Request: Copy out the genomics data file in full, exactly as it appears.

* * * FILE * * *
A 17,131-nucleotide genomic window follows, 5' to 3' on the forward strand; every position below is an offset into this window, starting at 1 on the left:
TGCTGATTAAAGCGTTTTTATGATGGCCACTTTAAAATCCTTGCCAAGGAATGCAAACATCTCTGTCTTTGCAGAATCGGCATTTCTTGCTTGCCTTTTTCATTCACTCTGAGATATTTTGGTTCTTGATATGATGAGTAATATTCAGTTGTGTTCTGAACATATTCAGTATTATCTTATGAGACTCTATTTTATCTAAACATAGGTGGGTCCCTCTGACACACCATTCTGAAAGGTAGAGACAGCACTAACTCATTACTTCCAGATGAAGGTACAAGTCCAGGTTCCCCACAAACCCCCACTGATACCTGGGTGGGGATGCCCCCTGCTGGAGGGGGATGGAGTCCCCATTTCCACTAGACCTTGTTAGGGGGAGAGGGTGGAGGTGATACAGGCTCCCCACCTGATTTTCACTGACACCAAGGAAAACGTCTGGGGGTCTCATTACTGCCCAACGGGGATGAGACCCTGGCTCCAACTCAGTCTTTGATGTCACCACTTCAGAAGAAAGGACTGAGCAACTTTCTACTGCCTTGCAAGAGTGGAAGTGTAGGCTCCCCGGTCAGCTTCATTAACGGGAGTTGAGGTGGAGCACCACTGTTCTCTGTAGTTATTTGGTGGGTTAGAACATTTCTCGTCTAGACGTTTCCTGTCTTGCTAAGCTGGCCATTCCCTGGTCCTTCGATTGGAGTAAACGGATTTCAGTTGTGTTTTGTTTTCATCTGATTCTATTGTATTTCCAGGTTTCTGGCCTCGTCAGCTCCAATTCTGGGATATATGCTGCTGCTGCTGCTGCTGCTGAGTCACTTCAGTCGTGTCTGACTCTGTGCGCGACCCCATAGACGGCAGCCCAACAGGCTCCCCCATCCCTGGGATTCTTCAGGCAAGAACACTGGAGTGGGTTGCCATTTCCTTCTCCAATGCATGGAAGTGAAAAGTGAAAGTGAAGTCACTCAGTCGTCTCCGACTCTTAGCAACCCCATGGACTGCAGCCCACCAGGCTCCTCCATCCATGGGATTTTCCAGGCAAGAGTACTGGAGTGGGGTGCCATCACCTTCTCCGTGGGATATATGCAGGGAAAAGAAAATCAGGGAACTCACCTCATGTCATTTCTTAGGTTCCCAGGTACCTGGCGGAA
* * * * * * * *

A 17,131-nucleotide genomic window follows, 5' to 3' on the forward strand; every position below is an offset into this window, starting at 1 on the left:
TGCTGATTAAAGCGTTTTTATGATGGCCACTTTAAAATCCTTGCCAAGGAATGCAAACATCTCTGTCTTTGCAGAATCGGCATTTCTTGCTTGCCTTTTTCATTCACTCTGAGATATTTTGGTTCTTGATATGATGAGTAATATTCAGTTGTGTTCTGAACATATTCAGTATTATCTTATGAGACTCTATTTTATCTAAACATAGGTGGGTCCCTCTGACACACCATTCTGAAAGGTAGAGACAGCACTAACTCATTACTTCCAGATGAAGGTACAAGTCCAGGTTCCCCACAAACCCCCACTGATACCTGGGTGGGGATGCCCCCTGCTGGAGGGGGATGGAGTCCCCATTTCCACTAGACCTTGTTAGGGGGAGAGGGTGGAGGTGATACAGGCTCCCCACCTGATTTTCACTGACACCAAGGAAAACGTCTGGGGGTCTCATTACTGCCCAACGGGGATGAGACCCTGGCTCCAACTCAGTCTTTGATGTCACCACTTCAGAAGAAAGGACTGAGCAACTTTCTACTGCCTTGCAAGAGTGGAAGTGTAGGCTCCCCGGTCAGCTTCATTAACGGGAGTTGAGGTGGAGCACCACTGTTCTCTGTAGTTATTTGGTGGGTTAGAACATTTCTCGTCTAGACGTTTCCTGTCTTGCTAAGCTGGCCATTCCCTGGTCCTTCGATTGGAGTAAACGGATTTCAGTTGTGTTTTGTTTTCATCTGATTCTATTGTATTTCCAGGTTTCTGGCCTCGTCAGCTCCAATTCTGGGATATATGCTGCTGCTGCTGCTGCTGCTGAGTCACTTCAGTCGTGTCTGACTCTGTGCGCGACCCCATAGACGGCAGCCCAACAGGCTCCCCCATCCCTGGGATTCTTCAGGCAAGAACACTGGAGTGGGTTGCCATTTCCTTCTCCAATGCATGGAAGTGAAAAGTGAAAGTGAAGTCACTCAGTCGTCTCCGACTCTTAGCAACCCCATGGACTGCAGCCCACCAGGCTCCTCCATCCATGGGATTTTCCAGGCAAGAGTACTGGAGTGGGGTGCCATCACCTTCTCCGTGGGATATATGCAGGGAAAAGAAAATCAGGGAACTCACCTCATGTCATTTCTTAGGTTCCCAGGTACCTGGCGGAA